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News Article

Mexico's Planned Reopening Uncovers Holes in Cities' Mobility

By Peter Appleby | Wed, 05/27/2020 - 19:11

The June 1 reopening of three of Mexico’s major economies will bring more people back to public transport and roads as they commute to work. But as a report from the Mexican Institute for Competitiveness (IMCO) has underlined, citizens face several mobility problems in Mexico’s major cities.

Mexico is preparing to enter what is being referred to as the “new normal” following the nation’s shutdown in response to COVID-19. Earlier this month, some of the so-called “Municipalities of Hope” reopened as restrictions on movement were partially lifted. Other states including Oaxaca, Yucatan and Guerrero, among Mexico’s poorest, refused citing the fear of the potential spread, says IMCO. The lack of available medical care also meant Praxedis G. Guerrero in Chihuahua did not reopen as it was supposed to, according to El Financiero.

A recent study carried out by the Espinosa Yglesia Study Center found that just 20-23 percent of the country’s population can work from home. This means the rest of the population must face commutes through cities with transport systems and roads that already struggle under the weight of use. IMCO says that mobility issues in Mexican cities reduce their global competitiveness and play an active role in worsening the lives of inhabitants.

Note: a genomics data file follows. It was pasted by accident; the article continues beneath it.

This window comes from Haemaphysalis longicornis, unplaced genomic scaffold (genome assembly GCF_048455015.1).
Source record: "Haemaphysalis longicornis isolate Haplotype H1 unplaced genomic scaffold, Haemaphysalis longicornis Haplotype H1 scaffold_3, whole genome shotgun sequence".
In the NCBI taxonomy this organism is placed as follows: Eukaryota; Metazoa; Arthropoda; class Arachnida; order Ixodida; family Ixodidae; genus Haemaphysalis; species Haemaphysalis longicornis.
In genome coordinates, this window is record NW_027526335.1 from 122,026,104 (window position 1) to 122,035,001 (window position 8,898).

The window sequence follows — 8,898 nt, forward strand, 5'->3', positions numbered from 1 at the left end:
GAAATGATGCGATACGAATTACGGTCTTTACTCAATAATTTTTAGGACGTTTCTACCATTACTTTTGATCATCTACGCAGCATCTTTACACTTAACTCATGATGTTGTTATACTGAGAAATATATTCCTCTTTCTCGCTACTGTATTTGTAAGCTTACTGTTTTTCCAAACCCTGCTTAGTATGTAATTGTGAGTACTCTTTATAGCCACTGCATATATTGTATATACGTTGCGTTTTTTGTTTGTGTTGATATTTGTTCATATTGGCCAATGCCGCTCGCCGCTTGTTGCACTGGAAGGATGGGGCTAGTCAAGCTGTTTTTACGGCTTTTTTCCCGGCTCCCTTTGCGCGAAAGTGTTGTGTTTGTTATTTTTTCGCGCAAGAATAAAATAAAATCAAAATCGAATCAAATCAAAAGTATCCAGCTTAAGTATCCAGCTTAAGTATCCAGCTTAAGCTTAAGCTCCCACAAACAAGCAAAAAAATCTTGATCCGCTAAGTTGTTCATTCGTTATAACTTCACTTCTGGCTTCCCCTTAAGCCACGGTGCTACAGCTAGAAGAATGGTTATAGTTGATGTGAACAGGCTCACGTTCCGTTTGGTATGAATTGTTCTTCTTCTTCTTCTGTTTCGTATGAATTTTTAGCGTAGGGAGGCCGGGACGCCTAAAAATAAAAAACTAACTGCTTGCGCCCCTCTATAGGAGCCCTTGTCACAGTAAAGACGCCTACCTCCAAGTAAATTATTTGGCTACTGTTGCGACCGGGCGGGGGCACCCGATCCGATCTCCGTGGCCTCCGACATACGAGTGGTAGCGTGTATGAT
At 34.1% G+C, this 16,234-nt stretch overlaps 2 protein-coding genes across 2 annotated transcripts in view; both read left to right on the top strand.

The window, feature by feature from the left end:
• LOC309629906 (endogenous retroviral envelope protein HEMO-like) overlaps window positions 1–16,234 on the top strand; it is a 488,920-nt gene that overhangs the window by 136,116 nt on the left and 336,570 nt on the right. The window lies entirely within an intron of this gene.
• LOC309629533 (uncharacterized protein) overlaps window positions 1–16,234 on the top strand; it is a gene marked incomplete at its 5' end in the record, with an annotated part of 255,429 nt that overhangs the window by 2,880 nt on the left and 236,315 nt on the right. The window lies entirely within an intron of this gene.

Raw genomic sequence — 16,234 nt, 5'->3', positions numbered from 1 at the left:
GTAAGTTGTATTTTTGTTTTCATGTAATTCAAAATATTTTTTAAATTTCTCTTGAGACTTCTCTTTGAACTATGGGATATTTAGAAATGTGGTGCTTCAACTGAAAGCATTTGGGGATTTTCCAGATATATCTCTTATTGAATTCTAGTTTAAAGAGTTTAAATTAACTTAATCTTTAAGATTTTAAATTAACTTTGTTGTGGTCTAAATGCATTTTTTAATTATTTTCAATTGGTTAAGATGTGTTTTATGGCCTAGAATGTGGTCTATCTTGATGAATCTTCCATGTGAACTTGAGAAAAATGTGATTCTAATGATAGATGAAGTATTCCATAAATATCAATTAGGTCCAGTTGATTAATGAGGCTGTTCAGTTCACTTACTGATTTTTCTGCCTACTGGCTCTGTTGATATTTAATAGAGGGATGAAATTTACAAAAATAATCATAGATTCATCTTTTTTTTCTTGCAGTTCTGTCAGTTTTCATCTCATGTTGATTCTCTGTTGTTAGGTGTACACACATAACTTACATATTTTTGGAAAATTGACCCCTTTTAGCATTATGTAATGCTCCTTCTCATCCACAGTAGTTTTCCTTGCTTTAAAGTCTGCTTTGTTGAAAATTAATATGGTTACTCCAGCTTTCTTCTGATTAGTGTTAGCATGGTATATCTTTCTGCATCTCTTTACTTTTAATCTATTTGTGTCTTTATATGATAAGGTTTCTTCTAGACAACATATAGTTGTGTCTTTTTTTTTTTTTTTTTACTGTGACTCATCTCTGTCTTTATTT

IMCO states that "A resilient city has competitive mobility: safe, comfortable, inclusive, quality, accessible, affordable and sustainable transport options, from which citizens can choose according to their needs.” Mexico City can lay little claim to these. The city’s Metro stations, for example, are areas of high insecurity for women. The metro trains have separate carriages for women and the station’s themselves have recently been hot spots for kidnappings. At the beginning of 2019, the city’s government enforced security at busy stations after a rash of kidnappings and kidnapping attempts. Women continue to feel insecure, reports Expansión.     

There are other problems. As IMCO points out, in the nation’s cities there are few alternatives to the private car in times of extraordinary events, like the COVID-19 pandemic. In Mexico City, the construction of car-centered throughways, like the second floor to Periférico, one of the capital’s ring roads, have done little to move away from a culture of private car ownership that overruns the city. Other issues, like the delayed and over budget interurban train between Mexico and Toluca have not helped ease the pressure on the rest of the capital’s transport network.

Peter Appleby Peter Appleby Journalist and Industry Analyst